There are so many different file formats for storing audio on a computer that it is easy to feel overwhelmed at first. Thankfully, you will only use a couple of them in your games, most of the time. Audio file formats usually fall into one of the following categories:
Uncompressed audio files: These are audio files where the data is stored in its original state (normally PCM). This means that their data is already prepared for playback without any further processing. The downside is that they take up a lot of space on disc (approximately 10 MB for one minute of audio). For example, WAV and AIFF.
Lossless compression: These are audio files where the data is encoded using compression algorithms that only perform reversible changes, so that no information is permanently lost. These files can be up to half the size of the uncompressed formats, but need the computer to decode them before playback. For example, FLAC and APE.
Lossy compression: These are the audio files where the data is encoded using compression algorithms where some loss of the information is acceptable. These algorithms use heuristics to determine which parts of the data are less likely to be audible, in order to discard them. File sizes can be as small as 10 percent of the original size, although sound quality can suffer considerably if the compression is too strong. For example, MP3, WMA, and OGG.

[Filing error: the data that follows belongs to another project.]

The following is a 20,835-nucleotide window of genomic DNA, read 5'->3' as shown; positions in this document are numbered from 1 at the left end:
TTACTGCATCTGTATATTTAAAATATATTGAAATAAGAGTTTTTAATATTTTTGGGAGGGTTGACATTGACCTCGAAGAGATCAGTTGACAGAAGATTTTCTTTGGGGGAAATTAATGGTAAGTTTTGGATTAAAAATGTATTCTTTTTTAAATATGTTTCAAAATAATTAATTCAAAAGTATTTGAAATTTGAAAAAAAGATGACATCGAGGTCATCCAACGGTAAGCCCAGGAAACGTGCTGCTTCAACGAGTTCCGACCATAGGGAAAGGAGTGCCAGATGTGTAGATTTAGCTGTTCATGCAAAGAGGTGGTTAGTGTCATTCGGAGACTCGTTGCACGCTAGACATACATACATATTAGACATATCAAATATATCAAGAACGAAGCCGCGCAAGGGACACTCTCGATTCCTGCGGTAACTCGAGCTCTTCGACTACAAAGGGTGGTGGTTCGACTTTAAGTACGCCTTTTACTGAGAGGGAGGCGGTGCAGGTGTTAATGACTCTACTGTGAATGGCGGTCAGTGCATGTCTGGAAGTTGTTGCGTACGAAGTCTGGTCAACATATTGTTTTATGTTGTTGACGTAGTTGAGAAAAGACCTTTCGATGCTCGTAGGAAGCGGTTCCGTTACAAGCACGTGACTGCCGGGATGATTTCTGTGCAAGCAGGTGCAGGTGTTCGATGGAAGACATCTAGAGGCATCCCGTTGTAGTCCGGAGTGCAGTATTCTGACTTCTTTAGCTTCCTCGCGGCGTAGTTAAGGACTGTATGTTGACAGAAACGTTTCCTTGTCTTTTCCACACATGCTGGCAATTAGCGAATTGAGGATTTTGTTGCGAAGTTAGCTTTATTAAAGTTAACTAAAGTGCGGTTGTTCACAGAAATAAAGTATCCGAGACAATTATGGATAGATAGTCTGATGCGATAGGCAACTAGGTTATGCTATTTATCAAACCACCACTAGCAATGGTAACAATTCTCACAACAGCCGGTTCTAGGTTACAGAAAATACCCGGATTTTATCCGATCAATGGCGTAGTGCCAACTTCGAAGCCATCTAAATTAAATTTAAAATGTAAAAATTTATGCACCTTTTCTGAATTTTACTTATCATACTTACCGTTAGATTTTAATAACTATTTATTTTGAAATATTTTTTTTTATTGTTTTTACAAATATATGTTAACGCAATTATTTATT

Sequenced music : There are some formats that do not fit into any of the earlier mentioned categories. For example, MIDI files only store information about how the music should be played, but do not contain any sound data, leaving it to the computers to decide how they should be interpreted. For this reason, they are extremely small, but sound quality is limited, and varies from system to system. There are also hybrid formats such as MOD files (also known as module or tracker files), which are in many ways similar to MIDI files, but also contain any sound data that is required to play them (known as instruments).
Be aware that despite its popularity, the MP3 is a patented format, and you cannot use it commercially without paying royalties (refer to http://mp3licensing.com/ for more information). For this book, we will be using OGG files for long sounds, and WAV files for small sound effects.